Saturday, August 29, 2015

Switching Off Cancer

Medical Research

Cell ReplicationCatharine Paddock writes: “The researchers found when they restored normal miRNA signals in cancer cells, they could reverse the process that makes cells grow uncontrollably.”
Photo Credit & Source: Medical News Today

An article, by Catharine Paddock, in Medical News Today reports that researchers at the Mayo Clinic in Florida have found a way to program cancer cells from replicating and have reprogrammed tumorous cells to normal ones. The study, in Nature Cell Biology, suggests that changing the code that produces cancerous cells might be one of the keys to stopping such cells from not only reproducing, but also reverting these to normal cells,

In “Reprogramming cancer cells back to normal looks feasible, study shows (August 24, 2015), Paddock writes:
Senior investigator Panos Anastasiadis, a professor of cancer biology at the Mayo Clinic in Jacksonville, FL, says their findings represent "an unexpected new biology that provides the code, the software for turning off cancer."
The discovery centers around the role of adhesion proteins - the glue that keeps cells together to form tissue - and how they interact with microRNAs (miRNAs) - molecules that orchestrate cell programs by regulating gene expression.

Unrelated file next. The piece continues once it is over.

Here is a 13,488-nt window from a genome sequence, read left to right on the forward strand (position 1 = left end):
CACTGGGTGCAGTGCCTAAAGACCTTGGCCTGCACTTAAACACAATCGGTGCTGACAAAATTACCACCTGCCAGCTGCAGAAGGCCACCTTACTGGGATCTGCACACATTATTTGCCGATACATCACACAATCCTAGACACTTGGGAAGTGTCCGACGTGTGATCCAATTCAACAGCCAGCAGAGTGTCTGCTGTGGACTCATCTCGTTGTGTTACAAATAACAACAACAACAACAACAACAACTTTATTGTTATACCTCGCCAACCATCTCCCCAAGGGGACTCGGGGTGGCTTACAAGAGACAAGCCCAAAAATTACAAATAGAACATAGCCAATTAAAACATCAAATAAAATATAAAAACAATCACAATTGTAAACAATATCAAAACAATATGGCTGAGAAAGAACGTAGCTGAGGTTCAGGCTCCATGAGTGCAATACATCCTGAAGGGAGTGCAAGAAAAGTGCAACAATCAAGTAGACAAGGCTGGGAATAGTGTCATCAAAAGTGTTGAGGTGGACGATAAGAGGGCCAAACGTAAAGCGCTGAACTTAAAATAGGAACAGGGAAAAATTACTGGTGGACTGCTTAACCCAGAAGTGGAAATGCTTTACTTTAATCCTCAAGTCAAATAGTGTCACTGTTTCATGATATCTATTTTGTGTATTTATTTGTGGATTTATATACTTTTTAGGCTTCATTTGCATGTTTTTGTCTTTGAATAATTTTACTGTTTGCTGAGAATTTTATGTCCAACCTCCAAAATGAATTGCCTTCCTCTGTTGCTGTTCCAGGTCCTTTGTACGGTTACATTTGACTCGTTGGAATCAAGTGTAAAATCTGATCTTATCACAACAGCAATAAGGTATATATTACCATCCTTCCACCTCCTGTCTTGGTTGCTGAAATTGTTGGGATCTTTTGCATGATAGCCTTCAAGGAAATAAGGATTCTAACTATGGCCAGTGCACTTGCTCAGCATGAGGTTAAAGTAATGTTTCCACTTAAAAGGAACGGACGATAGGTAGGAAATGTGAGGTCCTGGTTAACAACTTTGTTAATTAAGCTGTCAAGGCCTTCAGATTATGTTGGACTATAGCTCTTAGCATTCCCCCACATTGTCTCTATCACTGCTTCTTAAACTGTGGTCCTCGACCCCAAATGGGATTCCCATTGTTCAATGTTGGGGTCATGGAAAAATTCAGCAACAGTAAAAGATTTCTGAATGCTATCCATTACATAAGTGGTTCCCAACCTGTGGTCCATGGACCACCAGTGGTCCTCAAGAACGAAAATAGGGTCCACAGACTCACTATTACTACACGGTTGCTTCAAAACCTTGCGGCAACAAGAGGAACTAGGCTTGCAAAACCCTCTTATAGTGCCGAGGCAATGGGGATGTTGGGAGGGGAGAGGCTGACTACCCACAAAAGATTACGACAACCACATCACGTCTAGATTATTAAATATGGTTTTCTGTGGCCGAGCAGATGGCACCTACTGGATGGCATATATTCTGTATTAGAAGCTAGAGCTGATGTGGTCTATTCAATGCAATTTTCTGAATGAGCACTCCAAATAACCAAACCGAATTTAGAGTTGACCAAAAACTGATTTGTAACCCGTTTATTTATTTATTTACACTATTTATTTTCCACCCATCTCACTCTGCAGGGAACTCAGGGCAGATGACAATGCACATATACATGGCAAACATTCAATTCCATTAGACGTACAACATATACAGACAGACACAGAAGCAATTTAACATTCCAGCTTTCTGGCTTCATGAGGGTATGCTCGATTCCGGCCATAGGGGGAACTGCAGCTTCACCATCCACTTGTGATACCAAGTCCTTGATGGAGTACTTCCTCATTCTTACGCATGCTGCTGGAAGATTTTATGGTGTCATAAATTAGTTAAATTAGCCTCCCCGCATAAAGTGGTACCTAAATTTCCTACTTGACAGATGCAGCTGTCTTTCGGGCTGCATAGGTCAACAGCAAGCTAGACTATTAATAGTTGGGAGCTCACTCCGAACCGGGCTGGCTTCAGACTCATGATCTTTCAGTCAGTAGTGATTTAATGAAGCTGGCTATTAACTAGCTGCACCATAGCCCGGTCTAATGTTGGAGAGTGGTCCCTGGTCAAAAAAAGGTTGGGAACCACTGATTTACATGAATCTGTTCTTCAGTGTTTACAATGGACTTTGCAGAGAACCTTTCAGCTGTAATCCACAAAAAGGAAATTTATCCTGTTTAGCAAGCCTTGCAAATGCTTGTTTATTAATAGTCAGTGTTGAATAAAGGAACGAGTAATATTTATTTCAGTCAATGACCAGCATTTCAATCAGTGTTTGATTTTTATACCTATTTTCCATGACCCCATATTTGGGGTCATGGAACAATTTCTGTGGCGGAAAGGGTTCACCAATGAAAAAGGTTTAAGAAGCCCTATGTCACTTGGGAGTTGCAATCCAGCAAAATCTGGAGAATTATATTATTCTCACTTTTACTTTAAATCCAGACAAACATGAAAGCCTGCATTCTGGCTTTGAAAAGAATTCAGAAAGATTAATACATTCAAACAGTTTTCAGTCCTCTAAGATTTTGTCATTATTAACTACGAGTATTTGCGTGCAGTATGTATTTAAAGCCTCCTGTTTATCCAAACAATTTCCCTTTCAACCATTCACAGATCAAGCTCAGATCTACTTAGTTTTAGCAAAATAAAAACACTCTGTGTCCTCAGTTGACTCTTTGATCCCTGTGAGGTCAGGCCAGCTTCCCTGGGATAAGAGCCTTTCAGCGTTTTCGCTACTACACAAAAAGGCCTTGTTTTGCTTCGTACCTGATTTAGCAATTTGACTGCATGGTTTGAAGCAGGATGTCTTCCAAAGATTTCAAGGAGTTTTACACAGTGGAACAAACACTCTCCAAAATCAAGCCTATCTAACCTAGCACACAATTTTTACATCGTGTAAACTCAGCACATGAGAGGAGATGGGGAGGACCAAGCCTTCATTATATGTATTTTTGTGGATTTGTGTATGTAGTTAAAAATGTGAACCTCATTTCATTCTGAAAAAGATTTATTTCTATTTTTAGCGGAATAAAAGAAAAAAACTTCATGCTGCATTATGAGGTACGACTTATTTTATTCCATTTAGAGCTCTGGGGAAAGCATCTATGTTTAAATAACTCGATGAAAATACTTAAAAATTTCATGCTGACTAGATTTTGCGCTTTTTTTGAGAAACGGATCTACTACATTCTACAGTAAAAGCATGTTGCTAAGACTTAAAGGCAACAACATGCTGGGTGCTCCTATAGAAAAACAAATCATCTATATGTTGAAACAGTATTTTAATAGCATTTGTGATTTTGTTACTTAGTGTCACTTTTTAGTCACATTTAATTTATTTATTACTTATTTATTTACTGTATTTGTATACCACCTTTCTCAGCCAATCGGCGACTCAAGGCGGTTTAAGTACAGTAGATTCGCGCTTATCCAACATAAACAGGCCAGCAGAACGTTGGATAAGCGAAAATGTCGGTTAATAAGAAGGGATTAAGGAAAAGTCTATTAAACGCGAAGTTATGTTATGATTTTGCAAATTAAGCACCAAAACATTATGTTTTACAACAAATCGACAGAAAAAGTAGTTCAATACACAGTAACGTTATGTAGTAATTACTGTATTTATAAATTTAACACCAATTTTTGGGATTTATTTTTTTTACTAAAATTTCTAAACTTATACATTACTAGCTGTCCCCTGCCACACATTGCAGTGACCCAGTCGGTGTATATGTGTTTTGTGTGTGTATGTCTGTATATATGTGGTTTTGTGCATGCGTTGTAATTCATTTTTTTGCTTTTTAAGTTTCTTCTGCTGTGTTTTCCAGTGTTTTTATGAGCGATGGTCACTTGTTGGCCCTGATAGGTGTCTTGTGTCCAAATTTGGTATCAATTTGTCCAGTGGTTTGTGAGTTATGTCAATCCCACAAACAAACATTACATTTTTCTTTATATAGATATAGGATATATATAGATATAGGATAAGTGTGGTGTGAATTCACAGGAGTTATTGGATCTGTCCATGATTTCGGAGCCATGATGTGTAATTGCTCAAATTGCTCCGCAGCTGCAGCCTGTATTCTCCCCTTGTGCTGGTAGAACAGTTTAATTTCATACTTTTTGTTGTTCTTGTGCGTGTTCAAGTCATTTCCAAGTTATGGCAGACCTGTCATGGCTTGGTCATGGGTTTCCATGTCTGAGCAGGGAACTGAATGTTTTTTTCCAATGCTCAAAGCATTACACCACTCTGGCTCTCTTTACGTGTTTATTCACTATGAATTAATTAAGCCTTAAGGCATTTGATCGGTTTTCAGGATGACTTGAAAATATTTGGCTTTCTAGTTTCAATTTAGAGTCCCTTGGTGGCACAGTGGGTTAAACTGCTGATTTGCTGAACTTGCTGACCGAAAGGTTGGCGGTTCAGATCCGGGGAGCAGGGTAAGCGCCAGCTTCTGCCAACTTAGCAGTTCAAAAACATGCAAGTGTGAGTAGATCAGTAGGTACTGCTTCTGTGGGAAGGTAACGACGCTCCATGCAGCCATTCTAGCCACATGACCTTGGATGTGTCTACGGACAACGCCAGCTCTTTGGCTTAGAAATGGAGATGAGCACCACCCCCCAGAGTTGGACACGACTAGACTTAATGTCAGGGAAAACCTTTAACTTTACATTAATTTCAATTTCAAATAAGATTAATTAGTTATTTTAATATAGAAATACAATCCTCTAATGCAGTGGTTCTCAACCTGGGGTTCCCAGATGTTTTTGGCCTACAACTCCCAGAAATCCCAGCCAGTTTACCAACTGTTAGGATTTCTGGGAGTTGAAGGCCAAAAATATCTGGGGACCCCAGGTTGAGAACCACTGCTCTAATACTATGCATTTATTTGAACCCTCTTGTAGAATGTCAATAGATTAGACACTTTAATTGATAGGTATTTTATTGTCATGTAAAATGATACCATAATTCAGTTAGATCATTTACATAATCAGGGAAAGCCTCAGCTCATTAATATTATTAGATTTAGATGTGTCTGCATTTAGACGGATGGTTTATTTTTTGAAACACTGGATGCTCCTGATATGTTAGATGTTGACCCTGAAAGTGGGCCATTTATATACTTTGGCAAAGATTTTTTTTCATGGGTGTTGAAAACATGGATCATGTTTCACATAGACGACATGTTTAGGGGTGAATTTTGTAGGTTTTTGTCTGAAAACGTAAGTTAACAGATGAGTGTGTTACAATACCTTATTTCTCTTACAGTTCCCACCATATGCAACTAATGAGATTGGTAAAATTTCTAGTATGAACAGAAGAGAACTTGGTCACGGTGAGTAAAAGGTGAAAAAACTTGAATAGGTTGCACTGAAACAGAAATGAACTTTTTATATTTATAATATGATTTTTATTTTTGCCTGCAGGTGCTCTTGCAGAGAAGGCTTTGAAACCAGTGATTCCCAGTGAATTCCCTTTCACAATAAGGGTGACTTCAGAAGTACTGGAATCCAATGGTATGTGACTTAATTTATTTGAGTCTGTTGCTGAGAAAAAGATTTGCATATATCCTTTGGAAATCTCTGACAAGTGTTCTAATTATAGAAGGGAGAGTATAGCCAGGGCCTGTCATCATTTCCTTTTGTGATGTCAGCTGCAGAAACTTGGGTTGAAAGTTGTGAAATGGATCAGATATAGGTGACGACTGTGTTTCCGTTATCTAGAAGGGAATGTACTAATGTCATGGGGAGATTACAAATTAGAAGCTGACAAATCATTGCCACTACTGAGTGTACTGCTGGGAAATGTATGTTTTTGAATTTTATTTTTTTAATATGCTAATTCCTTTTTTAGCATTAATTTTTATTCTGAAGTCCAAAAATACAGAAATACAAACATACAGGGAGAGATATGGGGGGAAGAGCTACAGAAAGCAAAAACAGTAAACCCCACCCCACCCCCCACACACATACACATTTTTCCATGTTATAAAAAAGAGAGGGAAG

The study shows that when normal cells come together, a specific group of miRNAs suppresses genes that encourage cell growth. But, for some reason, this is disrupted in tumor cells, and growth becomes uncontrolled - the hallmark of cancer.
The work focuses on two proteins: E-cadherin and p120 catenin and their interaction with another protein, PLEKHA7; the absence of PLEKHA7 somehow allows uncontrolled growth of cells.  So, how these proteins react with the miRNA molecules, which regulate gene expression, seems to be an important piece of the puzzle that switches cancer on and off.  It would make sense that if cancer switches on, it can be switched off; the key is finding the right switch, which is no easy matter.  This switching has now been performed in laboratory conditions. Whether it can be done on a larger scale, outside the lab, is what we are waiting to see. 

For more, go to [MedicalNews]

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